Subject: Does anyone buy software anyway?
From: "Stephen J. Turnbull" <turnbull@sk.tsukuba.ac.jp>
Date: Mon, 14 Jun 1999 10:19:04 +0900 (JST)

>>>>> "Martin" == Martin Kochanski <slk@cardbox.net> writes:

    Martin> But does anyone *buy* Word? Surely they just get it as
    Martin> part of Office; and they don't buy Office either, because
    Martin> it comes bundled with their computer system.

Surely you don't think that MSFT _gives_ that bundle to the OEMs?

And I would suspect that the majority of installations of Word are
based on a deliberate corporate choice (where the firm is user, not
OEM).  I know my lawyer is agonizing (well, for all of ten seconds
every couple of months) over whether to switch from WP to MS Word.

So somebody is choosing to buy.  And I suspect that user
dissatisfaction _will_ trickle up to the decision-making layer.  The
fact that Word comes gratis with their systems means it's an easy
default for users.  But free software comes gratis, or cheap, at
least, because of the open source.  So the issue is transactions cost,
really, ordering or downloading and installing.  Need to overcome the
lock-in effect, which MSFT has leveraged by its licensing policy.  But
word processors are like cars: if you can't just sit down and drive
it, you won't use it (I'm talking "mass market," not the members of
FSB, of course).  So download + install + file format conversion
really is the degree to which MS can lock customers in.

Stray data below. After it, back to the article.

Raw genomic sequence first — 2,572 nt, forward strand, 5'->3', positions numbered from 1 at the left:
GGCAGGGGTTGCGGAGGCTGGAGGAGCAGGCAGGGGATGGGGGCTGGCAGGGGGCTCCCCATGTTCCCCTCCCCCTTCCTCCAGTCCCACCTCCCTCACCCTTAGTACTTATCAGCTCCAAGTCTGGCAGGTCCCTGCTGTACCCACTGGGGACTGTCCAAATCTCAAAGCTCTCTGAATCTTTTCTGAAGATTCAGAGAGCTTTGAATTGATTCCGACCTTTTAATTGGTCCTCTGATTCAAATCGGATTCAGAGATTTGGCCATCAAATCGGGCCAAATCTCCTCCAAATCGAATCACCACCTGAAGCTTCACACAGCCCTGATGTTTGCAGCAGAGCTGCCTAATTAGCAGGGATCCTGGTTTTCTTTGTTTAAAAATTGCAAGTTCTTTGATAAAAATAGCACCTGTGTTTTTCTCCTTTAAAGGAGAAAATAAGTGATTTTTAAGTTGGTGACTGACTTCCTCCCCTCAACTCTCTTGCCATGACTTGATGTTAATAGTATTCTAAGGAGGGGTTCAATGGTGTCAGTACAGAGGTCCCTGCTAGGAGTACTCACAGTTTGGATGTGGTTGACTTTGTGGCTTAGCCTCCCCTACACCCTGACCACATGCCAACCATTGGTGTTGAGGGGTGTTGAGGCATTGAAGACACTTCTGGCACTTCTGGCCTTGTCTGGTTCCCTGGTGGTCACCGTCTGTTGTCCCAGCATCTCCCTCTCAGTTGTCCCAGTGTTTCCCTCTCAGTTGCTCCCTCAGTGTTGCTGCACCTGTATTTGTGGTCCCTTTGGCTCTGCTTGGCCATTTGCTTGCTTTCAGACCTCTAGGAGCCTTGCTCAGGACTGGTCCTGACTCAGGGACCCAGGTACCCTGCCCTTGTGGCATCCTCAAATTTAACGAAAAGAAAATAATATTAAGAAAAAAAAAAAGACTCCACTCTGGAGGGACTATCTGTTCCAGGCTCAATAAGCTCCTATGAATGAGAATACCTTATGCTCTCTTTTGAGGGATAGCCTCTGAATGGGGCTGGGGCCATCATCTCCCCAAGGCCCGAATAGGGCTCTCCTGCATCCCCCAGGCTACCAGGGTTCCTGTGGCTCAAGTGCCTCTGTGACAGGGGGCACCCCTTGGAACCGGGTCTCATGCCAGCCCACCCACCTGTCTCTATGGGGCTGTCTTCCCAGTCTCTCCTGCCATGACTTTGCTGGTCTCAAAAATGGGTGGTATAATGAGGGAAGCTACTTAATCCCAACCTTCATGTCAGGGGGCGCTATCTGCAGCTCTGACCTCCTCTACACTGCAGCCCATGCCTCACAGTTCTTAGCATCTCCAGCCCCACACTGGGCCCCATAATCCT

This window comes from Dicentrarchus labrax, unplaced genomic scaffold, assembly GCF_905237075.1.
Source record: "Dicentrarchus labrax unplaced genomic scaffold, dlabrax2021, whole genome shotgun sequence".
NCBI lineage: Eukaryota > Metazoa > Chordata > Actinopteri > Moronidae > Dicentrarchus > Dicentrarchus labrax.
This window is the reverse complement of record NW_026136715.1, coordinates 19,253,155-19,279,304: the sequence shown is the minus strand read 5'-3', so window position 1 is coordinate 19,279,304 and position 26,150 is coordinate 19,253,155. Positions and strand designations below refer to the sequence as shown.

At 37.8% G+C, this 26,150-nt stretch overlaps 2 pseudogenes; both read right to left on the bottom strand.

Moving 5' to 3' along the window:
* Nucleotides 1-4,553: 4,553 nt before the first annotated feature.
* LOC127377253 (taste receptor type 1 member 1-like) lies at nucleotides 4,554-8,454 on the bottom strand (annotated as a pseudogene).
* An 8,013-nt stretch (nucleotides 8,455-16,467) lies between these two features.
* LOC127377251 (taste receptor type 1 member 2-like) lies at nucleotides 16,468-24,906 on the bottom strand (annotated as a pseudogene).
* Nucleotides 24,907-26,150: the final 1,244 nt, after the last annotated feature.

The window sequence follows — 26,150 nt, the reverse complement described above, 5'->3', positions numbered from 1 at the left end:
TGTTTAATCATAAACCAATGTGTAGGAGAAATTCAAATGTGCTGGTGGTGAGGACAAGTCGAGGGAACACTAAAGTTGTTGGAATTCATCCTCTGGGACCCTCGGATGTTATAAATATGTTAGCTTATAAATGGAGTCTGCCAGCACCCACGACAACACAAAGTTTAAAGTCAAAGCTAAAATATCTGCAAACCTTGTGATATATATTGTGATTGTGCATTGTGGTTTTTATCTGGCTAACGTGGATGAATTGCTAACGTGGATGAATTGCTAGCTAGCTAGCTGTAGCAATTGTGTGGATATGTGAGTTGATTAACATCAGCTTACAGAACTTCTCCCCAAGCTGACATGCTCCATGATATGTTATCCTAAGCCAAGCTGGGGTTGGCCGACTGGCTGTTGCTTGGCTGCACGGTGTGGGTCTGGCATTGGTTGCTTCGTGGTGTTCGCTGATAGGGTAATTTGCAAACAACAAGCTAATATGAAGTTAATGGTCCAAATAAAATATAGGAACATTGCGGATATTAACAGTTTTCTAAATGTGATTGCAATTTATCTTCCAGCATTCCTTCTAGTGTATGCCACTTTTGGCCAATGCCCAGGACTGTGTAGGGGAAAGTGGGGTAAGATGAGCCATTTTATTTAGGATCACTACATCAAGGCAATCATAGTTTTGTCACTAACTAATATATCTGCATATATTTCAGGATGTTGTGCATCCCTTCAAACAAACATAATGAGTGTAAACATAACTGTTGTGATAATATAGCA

To beat MS on its home ground, you'll need to come up with some
feature wins (to prove you can do it) and heavily market the idea that 
open source "guarantees" (let's not be fastidious, we're fighting the
world leader in FUD, here :-P) a continuing stream of similar future
wins.  Can be done.  Likely?  Well, "do you feel lucky today?"  That's 
a question for entrepreneurs!

And ... you need to do something about the huge costs of file
conversion for many users.  Hmm ... isn't the world going to go XML in 
the next couple of years?  Do you see the window of opportunity I do
in that?

Hey, Paul:  what do you think about that?

    Martin> This surely is the problem with marketing free
    Martin> software. In the perception of most users, existing
    Martin> commercial software is *already* free because it comes as
    Martin> part of the whole package. Ten years ago people bought a
    Martin> computer and then bought the software; now I would guess
    Martin> that the majority of computer users have never bought
    Martin> software and never will.

Bought?  Dunno.  Just got mail from a <name of nationality deleted>
who says that <her country> is well-known to be the capital of stolen
software.  Probably most people don't buy, personally.

But the prevalence of computer viruses in the MS world suggests to me
that people sure do _install_ a lot of software on their computers.
In many business models for free software it's number of installations 
times rate of usage, not purchases, that matter.  Here in Japan, many
people are closet computer nuts.  That is, they buy the computer, it
drives them nuts, so they put it in the closet and it doesn't come out 
again for years.  In the proprietary model, that's a win---you got a
purchase out of somebody who really didn't want your product after
all.  (That, by the way, is both the reason for the success of the
Japanese economy in the catch-up phase 1950-1980, and for its current
doldrums.)  That is no win for an FSB!

-- 
University of Tsukuba                Tennodai 1-1-1 Tsukuba 305-8573 JAPAN
Institute of Policy and Planning Sciences       Tel/fax: +81 (298) 53-5091
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What are those two straight lines for?  "Free software rules."